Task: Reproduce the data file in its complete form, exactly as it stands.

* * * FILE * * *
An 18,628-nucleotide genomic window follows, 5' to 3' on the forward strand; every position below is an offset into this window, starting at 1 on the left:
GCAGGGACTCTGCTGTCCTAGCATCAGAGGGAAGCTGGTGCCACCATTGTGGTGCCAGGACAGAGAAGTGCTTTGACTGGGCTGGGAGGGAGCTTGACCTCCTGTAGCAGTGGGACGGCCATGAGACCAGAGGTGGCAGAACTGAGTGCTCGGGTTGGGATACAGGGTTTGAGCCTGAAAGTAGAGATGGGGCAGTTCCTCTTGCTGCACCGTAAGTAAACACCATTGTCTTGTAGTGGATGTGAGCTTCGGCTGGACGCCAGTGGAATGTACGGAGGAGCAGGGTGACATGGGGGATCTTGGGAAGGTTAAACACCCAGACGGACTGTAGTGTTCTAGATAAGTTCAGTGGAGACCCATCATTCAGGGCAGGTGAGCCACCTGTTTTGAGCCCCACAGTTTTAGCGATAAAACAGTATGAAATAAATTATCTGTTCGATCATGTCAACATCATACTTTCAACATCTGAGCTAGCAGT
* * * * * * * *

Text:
An 18,628-nucleotide genomic window follows, 5' to 3' on the forward strand; every position below is an offset into this window, starting at 1 on the left:
GCAGGGACTCTGCTGTCCTAGCATCAGAGGGAAGCTGGTGCCACCATTGTGGTGCCAGGACAGAGAAGTGCTTTGACTGGGCTGGGAGGGAGCTTGACCTCCTGTAGCAGTGGGACGGCCATGAGACCAGAGGTGGCAGAACTGAGTGCTCGGGTTGGGATACAGGGTTTGAGCCTGAAAGTAGAGATGGGGCAGTTCCTCTTGCTGCACCGTAAGTAAACACCATTGTCTTGTAGTGGATGTGAGCTTCGGCTGGACGCCAGTGGAATGTACGGAGGAGCAGGGTGACATGGGGGATCTTGGGAAGGTTAAACACCCAGACGGACTGTAGTGTTCTAGATAAGTTCAGTGGAGACCCATCATTCAGGGCAGGTGAGCCACCTGTTTTGAGCCCCACAGTTTTAGCGATAAAACAGTATGAAATAAATTATCTGTTCGATCATGTCAACATCATACTTTCAACATCTGAGCTAGCAGT